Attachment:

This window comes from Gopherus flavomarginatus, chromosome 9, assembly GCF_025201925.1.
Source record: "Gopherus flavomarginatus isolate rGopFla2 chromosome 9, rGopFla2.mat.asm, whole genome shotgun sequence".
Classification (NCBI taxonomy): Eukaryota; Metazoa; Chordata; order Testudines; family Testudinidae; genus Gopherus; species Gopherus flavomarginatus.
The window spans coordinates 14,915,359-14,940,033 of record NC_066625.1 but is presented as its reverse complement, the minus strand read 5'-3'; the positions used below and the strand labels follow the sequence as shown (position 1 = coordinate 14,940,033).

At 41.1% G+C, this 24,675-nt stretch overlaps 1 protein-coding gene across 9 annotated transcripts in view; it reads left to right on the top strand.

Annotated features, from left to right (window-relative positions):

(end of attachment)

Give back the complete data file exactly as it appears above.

This window comes from Gopherus flavomarginatus, chromosome 9, assembly GCF_025201925.1.
Source record: "Gopherus flavomarginatus isolate rGopFla2 chromosome 9, rGopFla2.mat.asm, whole genome shotgun sequence".
Classification (NCBI taxonomy): Eukaryota; Metazoa; Chordata; order Testudines; family Testudinidae; genus Gopherus; species Gopherus flavomarginatus.
The window spans coordinates 14,915,359-14,940,033 of record NC_066625.1 but is presented as its reverse complement, the minus strand read 5'-3'; the positions used below and the strand labels follow the sequence as shown (position 1 = coordinate 14,940,033).

At 41.1% G+C, this 24,675-nt stretch overlaps 1 protein-coding gene across 9 annotated transcripts in view; it reads left to right on the top strand.

Annotated features, from left to right (window-relative positions):